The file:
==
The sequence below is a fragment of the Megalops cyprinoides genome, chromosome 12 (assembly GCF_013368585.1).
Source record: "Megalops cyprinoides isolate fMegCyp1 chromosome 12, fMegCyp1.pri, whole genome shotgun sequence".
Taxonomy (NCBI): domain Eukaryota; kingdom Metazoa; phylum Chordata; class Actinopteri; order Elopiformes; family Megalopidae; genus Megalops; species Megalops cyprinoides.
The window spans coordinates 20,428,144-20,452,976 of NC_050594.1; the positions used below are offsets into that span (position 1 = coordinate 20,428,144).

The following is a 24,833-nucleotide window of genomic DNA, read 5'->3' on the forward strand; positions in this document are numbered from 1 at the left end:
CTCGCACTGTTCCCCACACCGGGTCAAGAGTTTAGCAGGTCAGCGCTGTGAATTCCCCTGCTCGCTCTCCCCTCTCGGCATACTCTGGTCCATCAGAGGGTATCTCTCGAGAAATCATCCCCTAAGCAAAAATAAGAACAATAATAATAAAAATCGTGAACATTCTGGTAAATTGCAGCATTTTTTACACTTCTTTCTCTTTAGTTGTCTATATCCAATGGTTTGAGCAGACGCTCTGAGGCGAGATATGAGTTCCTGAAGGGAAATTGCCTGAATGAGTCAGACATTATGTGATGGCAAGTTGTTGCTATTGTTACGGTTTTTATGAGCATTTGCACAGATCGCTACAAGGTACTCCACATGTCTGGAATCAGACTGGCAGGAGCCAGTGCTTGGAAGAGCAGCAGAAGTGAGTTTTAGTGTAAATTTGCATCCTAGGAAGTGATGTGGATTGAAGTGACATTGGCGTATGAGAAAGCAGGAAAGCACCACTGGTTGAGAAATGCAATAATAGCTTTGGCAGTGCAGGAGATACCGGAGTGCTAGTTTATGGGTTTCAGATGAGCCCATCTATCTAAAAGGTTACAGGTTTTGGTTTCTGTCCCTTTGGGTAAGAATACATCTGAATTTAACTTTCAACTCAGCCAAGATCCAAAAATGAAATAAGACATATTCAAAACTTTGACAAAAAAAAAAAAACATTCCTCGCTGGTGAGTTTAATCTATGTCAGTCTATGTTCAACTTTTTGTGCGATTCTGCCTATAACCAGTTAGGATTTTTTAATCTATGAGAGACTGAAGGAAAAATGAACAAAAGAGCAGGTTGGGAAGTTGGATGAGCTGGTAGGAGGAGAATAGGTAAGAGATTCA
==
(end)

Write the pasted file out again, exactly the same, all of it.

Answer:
The sequence below is a fragment of the Megalops cyprinoides genome, chromosome 12 (assembly GCF_013368585.1).
Source record: "Megalops cyprinoides isolate fMegCyp1 chromosome 12, fMegCyp1.pri, whole genome shotgun sequence".
Taxonomy (NCBI): domain Eukaryota; kingdom Metazoa; phylum Chordata; class Actinopteri; order Elopiformes; family Megalopidae; genus Megalops; species Megalops cyprinoides.
The window spans coordinates 20,428,144-20,452,976 of NC_050594.1; the positions used below are offsets into that span (position 1 = coordinate 20,428,144).

The following is a 24,833-nucleotide window of genomic DNA, read 5'->3' on the forward strand; positions in this document are numbered from 1 at the left end:
CTCGCACTGTTCCCCACACCGGGTCAAGAGTTTAGCAGGTCAGCGCTGTGAATTCCCCTGCTCGCTCTCCCCTCTCGGCATACTCTGGTCCATCAGAGGGTATCTCTCGAGAAATCATCCCCTAAGCAAAAATAAGAACAATAATAATAAAAATCGTGAACATTCTGGTAAATTGCAGCATTTTTTACACTTCTTTCTCTTTAGTTGTCTATATCCAATGGTTTGAGCAGACGCTCTGAGGCGAGATATGAGTTCCTGAAGGGAAATTGCCTGAATGAGTCAGACATTATGTGATGGCAAGTTGTTGCTATTGTTACGGTTTTTATGAGCATTTGCACAGATCGCTACAAGGTACTCCACATGTCTGGAATCAGACTGGCAGGAGCCAGTGCTTGGAAGAGCAGCAGAAGTGAGTTTTAGTGTAAATTTGCATCCTAGGAAGTGATGTGGATTGAAGTGACATTGGCGTATGAGAAAGCAGGAAAGCACCACTGGTTGAGAAATGCAATAATAGCTTTGGCAGTGCAGGAGATACCGGAGTGCTAGTTTATGGGTTTCAGATGAGCCCATCTATCTAAAAGGTTACAGGTTTTGGTTTCTGTCCCTTTGGGTAAGAATACATCTGAATTTAACTTTCAACTCAGCCAAGATCCAAAAATGAAATAAGACATATTCAAAACTTTGACAAAAAAAAAAAAACATTCCTCGCTGGTGAGTTTAATCTATGTCAGTCTATGTTCAACTTTTTGTGCGATTCTGCCTATAACCAGTTAGGATTTTTTAATCTATGAGAGACTGAAGGAAAAATGAACAAAAGAGCAGGTTGGGAAGTTGGATGAGCTGGTAGGAGGAGAATAGGTAAGAGATTCA